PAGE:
Colombia is the most dangerous place in the world to be a union organizer. In the last 17 years, more than 2,700 teachers, farmworkers, coal miners and other laborers have paid with their lives for seeking rights that Americans have long taken for granted, such as safe working conditions. During that same period, there were more than 4,000 reported death threats against labor leaders, 350 disappearances and kidnappings, and 75 cases of torture.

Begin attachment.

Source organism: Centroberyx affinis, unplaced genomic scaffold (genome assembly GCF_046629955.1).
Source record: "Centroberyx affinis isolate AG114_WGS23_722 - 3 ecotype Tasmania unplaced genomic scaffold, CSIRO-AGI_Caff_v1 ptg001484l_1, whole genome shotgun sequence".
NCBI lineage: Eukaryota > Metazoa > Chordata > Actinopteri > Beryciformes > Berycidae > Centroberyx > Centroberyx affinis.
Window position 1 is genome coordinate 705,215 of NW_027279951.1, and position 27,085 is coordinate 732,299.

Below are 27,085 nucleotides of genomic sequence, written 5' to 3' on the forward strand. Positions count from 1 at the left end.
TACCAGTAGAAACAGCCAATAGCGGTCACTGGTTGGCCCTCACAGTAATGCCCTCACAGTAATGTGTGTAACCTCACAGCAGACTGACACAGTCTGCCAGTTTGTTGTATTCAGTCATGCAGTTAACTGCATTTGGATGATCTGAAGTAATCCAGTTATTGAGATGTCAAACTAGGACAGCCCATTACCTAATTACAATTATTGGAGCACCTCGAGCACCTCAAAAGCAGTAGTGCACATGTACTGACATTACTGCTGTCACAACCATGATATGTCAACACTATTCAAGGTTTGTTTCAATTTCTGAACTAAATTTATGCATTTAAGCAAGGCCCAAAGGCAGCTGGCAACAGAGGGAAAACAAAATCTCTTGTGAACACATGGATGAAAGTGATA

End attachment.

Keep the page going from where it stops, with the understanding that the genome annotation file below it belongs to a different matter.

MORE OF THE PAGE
Under international pressure, President Alvaro Uribe has made strides in addressing the problem. In 2007, the office of the attorney general created a special unit to focus on anti-union crimes, and it is working its way through the backlog of thousands of unsolved cases. More progress has been made in the last two years than in the previous 10, which is encouraging. It is troubling, however, that when a defendant is convicted, it is generally a hit man or low-level thug and almost never the mastermind or shot-caller who ordered a labor leader's murder.